DevOps – Podman: An alternative tool for Docker

Tram Ho

Docker is a tool used to manage and interact with containers, Docker is probably not too strange to everyone. However, in this container management array, there are also many other tools that can replace Docker, Podman is one of them.

Docker was released in 2013 as a completely free and open source version. However, in 2022, Docker is no longer completely free, but it comes with several versions of Personal, Pro, Team, and Business. If we use the free version, it will be limited to some things, such as “image pull rate limit” . Then most people have a habit that whenever something is free but naturally not free anymore, they will find something else that is free to use =))). So in today’s post we will learn about Podman.

Podman

Podman is an open source software developed by Redhat that is a tool for managing, building, and running containers.

If you know Kubernetes then Redhat designed Podman to work with K8S, so if you use K8S then Podman is a better choice than Docker.

Installing Podman

To install Podman on is quite simple.

MacOS.

Centos.

If you use Centos7 then type a few more commands as root.

Ubuntu 20.10 or later.

As for the Windows environment, you can see here Podman for Windows guide .

Getting Started

If you already use Docker, working with Podman will be very simple, because Podman has all the Docker commands. If you are using Docker on Linux and want to switch to Podman, simply add the alias docker=podman to the ~/.bashrc file.

You use Podman commands the same way you use Docker, for example, searching for images.

The way to pull Podman image is the same as how we use Docker, but the difference is that you will specify the name of the registry when pulling , otherwise by default it will pull from the registry registry.access.redhat.com , for example for example if we type.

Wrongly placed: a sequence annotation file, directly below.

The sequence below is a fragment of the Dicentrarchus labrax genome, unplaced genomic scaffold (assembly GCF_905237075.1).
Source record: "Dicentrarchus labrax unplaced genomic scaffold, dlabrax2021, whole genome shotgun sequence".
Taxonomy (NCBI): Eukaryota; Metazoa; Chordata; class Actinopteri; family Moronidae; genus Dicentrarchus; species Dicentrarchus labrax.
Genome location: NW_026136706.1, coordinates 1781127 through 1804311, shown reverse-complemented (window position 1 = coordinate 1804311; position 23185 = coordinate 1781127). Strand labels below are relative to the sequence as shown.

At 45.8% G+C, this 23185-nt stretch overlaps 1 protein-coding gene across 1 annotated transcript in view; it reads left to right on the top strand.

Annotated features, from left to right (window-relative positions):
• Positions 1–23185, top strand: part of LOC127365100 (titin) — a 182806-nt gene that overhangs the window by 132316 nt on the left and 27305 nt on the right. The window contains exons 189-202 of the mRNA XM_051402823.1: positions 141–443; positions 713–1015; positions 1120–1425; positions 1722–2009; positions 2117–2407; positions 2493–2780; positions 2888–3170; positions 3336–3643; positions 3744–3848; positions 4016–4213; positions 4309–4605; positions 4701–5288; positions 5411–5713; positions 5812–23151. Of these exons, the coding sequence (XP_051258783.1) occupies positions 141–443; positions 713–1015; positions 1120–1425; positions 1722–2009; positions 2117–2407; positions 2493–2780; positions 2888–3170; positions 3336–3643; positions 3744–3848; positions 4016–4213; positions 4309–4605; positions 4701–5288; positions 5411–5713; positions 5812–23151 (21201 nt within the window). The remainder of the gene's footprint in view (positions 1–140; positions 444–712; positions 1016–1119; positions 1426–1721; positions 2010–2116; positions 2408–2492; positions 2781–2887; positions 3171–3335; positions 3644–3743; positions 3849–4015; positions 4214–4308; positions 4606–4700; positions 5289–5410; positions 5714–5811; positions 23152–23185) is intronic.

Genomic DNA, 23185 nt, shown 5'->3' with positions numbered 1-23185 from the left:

It will pull from registry.access.redhat.com/library/httpd , so if you want to pull from docker hub then specify the registry as docker.io .

After pulling is complete to check the images on the machine, we type.

Running a container

To run the container using Podman is also very simple.

Check if the container is running.

So we have successfully run the container with Podman, calling it to see if it returns any results.

Delicious. If you need to see the logs of the container you type.

Stop a running container.

Delete container.

As you can see, manipulating Podman is very simple. And another important part is how to build Container Image , of course Podman also supports us to build image

Building images

Podman’s build file syntax is the same as Docker’s, except that with Docker, the default name of the build file is Dockerfile, and for Podman, it’s Containerfile. For example, we need to build a container image for Go using Podman of a source code written in Go.

Create a file named Containerfile at the same level as the 3 files above.

Paste the following code into the Containerfile file.

Run the build command.

Check out the container image we just built.

Done. Please like DevOps VN page to update DevOps news.

Conclusion

So we have learned about Podman, it is also very simple if you have ever used Docker. This is the sentence that I need to emphasize in the article: if you know Kubernetes, Redhat designed Podman to work with K8S, so if we use K8S, Podman is a better choice than Docker . If you have any questions or need further clarification, you can ask in the comment section below.

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Source : Viblo